How do I know if my cataracts have progressed to a point where surgery is necessary?

Your eye doctor can determine the progression of your cataracts during routine eye exams. If your vision impairment starts to affect your daily activities significantly, it may be time to consider surgery.

Dr. Swati Sinkar

Dr. Swati Sinkar is a dedicated and experienced General Ophthalmologist with a special interest in cataract surgery, Pterygium surgery, eyelid malpositions, glaucoma treatment, Macular degeneration treatment, and paediatric ophthalmic conditions. She has been extensively trained in Australia and overseas and was awarded a Fellowship from RANZCO in 2015. Passionate about preventing paediatric blindness, she established neonatal screening for Retinopathy of Prematurity in Northern Adelaide at Lyell McEwin Hospital. Dr. Sinkar mentors trainees, teaches internationally, and values evidence-based medicine, with numerous publications in peer-reviewed journals. Outside work, she enjoys cooking, travel, cricket, and badminton.

What are the typical symptoms that indicate a need for cataract surgery?

Symptoms include blurry or cloudy vision, difficulty seeing at night, increased sensitivity to light, seeing halos around lights, frequent changes in prescription, double vision, and difficulty distinguishing colours.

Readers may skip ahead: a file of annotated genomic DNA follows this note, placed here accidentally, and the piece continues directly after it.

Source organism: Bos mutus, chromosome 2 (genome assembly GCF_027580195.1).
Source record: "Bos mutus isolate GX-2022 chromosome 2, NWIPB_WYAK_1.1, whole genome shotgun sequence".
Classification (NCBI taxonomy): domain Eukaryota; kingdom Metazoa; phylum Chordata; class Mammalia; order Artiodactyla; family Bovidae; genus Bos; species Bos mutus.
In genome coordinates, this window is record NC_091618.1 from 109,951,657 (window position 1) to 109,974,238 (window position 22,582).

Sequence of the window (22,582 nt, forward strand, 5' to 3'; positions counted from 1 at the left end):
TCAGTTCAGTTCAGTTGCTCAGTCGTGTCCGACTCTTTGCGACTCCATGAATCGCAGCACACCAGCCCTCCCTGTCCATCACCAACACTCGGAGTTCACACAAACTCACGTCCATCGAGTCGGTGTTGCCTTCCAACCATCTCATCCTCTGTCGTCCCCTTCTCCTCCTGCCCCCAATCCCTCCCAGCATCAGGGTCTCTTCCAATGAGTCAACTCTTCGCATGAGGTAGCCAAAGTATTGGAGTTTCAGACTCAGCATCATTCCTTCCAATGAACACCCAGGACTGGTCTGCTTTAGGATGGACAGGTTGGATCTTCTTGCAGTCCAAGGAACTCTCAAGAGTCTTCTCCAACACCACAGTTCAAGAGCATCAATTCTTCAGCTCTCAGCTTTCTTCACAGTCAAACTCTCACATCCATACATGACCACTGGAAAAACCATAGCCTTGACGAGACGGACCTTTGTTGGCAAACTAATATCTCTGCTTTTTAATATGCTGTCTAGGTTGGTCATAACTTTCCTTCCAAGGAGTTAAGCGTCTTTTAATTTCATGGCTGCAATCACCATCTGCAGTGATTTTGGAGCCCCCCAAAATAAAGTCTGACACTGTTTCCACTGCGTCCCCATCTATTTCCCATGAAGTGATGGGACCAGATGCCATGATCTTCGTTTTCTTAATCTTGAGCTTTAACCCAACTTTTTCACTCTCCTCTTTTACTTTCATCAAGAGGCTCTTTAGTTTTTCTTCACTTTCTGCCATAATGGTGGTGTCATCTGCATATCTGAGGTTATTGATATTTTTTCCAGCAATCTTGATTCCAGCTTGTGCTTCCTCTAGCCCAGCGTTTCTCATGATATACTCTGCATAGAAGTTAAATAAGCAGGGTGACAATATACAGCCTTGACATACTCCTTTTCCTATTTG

Dr. Swati Sinkar

Dr. Swati Sinkar is a dedicated and experienced General Ophthalmologist with a special interest in cataract surgery, Pterygium surgery, eyelid malpositions, glaucoma treatment, Macular degeneration treatment, and paediatric ophthalmic conditions. She has been extensively trained in Australia and overseas and was awarded a Fellowship from RANZCO in 2015. Passionate about preventing paediatric blindness, she established neonatal screening for Retinopathy of Prematurity in Northern Adelaide at Lyell McEwin Hospital. Dr. Sinkar mentors trainees, teaches internationally, and values evidence-based medicine, with numerous publications in peer-reviewed journals. Outside work, she enjoys cooking, travel, cricket, and badminton.

Dr. Swati Sinkar

Dr. Swati Sinkar is a dedicated and experienced General Ophthalmologist with a special interest in cataract surgery, Pterygium surgery, eyelid malpositions, glaucoma treatment, Macular degeneration treatment, and paediatric ophthalmic conditions. She has been extensively trained in Australia and overseas and was awarded a Fellowship from RANZCO in 2015. Passionate about preventing paediatric blindness, she established neonatal screening for Retinopathy of Prematurity in Northern Adelaide at Lyell McEwin Hospital. Dr. Sinkar mentors trainees, teaches internationally, and values evidence-based medicine, with numerous publications in peer-reviewed journals. Outside work, she enjoys cooking, travel, cricket, and badminton.